Songs from soundtracks sometimes do well as pop songs. Sometimes, they do more than well (see: “My Heart Will Go On” and “I Will Always Love You”). But those are always pop tracks played in the background of movies or added to soundtracks to sell albums: They’re not true pieces of the score like “Let It Go.”
Disney knows this pattern well: great pop songs from huge movies get played a lot and win awards. They even planned that way, having Demi Lovato record a pop version of the song. That’s why the succes of Menzel’s version was literally unprecedented. “Let It Go,” as sung in-film, is so damn good that it storm-raged up the charts despite not being released as a single for three months.
And it could have been a fluke, but it just… kept… climbing. For awhile it even peaked in the Billboard top five. I really wanted it to hit number one (because it would have been such a weird story for a #1 hit, and because it’s a great Disney song). Alas, it never topped Billboard, but it did end up the #21 biggest hit of 2014.
You know when a song is so famous and pervasive that people are apologizing for it that you have something special and iconic.
So — in summary — “Let It Go” is a one-of-a-kind juggernaut. It’s an unprecedented smash for both movies AND pop, defying formulas and reason to become a beloved radio hit despite not being designed for radio. Fifteen years from now, “Let It Go” will be THE icon for 2010’s entertainment. And that’s why it had to be the unconventional #1 on this list.
5 thoughts on “The Top 10 Most Iconic Pop Songs of 2010-14”
I said the same thing on the podcast article, but I like this selection/topic because it’s songs so popular that even I have heard them. You picked a solid ten. I was thinking, “I really hope ‘Bad Romance’ makes it…oh wait, that was 2009.” But then it was here anyway.
Final thought: I really want to hire a string quarter for a wedding or other big event, just to have them play the DUM da-dum, DUM da-dum from “Call Me Maybe”
Yeah, “Bad Romance” definitely peaked in 2010 so I opted to include it here.
Those three notes in the chorus are definitely crucial to “Call Me Maybe.” The secret ingredient perhaps.
You’re right that Bad Romance frustrated me when it came out for being so popular despite not sounding like anything else popular. At the risk of making a fool of myself, I’m going to bet against it again and say that its bizarre cooky musicality will deny it any staying power, as people will find few excuses down the road to keep spinning the song.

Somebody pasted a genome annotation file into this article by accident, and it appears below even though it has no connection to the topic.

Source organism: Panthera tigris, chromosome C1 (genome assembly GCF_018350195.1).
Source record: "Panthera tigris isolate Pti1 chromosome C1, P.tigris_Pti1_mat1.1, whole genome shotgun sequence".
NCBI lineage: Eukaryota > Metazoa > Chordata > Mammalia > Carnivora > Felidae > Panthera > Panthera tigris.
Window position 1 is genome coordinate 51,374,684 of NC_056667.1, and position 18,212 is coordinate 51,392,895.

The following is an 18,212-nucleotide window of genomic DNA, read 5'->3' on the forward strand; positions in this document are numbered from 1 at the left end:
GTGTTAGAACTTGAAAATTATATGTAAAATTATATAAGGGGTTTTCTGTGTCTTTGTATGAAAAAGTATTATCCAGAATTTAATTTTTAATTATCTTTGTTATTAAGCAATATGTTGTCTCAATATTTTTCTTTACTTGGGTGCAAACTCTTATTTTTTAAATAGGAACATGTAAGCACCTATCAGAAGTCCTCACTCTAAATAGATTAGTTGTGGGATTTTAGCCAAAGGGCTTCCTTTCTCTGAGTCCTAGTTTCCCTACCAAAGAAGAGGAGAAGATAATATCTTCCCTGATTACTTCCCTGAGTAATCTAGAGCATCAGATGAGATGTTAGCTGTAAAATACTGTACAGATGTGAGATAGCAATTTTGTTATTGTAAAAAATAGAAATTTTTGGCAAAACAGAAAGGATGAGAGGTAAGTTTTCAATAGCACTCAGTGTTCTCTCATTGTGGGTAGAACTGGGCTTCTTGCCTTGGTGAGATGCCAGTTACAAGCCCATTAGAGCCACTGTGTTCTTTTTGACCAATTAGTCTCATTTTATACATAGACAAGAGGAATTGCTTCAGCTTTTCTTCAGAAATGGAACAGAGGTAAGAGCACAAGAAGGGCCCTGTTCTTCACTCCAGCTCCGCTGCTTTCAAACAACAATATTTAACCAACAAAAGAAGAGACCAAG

Other than that, I really like your selections. I took ten minutes to brainstorm what songs might’ve been snubbed by omission and couldn’t think of many. “Ho Hey” was a pretty good song, and instantly recognizable, but I don’t think it would’ve beat out anything on this list for a spot. David Guetta has been an iconic figure over the last five years, but maybe no particular single is definitive enough to qualify here on its own merits. (I’d give consideration to “Titanium” over the others, partly due to its use in Pitch Perfect. No shame here.)
Three legitimate contenders that I think might’ve made my top ten over something here, but I’d have to think about it for a while: “Somebody That I Used to Know,” “Wrecking Ball,” and “Blurred Lines,” unless certain performers are being kept off for political reasons.
Those three are tracks I seriously considered, and would all definitely make a hypothetical “next ten.” (On retrospect, “Blurred Lines” might have been a better inclusion than “Fuck You” or “Get Lucky.”) A few others I seriously considered but didn’t make the cut for one reason or another: “All About That Bass,” “Thrift Shop,” “We Are Young,” “Turn Down For What,” “Niggaz in Paris,” “Party Rock Anthem,” “Super Bass,” “Fancy,” “Harlem Shake,” a couple Born This Way and Maroon 5 songs.
Guetta and “Ho Hey” — along with, I’d argue, “I Will Wait” and probably a few others — are interesting cases. I didn’t reach much out of traditional pop smashes with my choices. Crossover hits that use styles of other genres do tend to remain popular; (e.g. — From 1986, which song has endured longer: “Walk this Way” by Run DMC or “How Will I Know” by Whitney Houston? The former for sure, yet based on my criteria, I’d probably have chosen the latter as more iconic.)
No shame in enjoying Pitch Perfect. You’re certainly not alone.
Man, I hated music in the first half of the 2010s. I hope things change for the better in 2015-2019. I will always be embarrased of 2010-2014.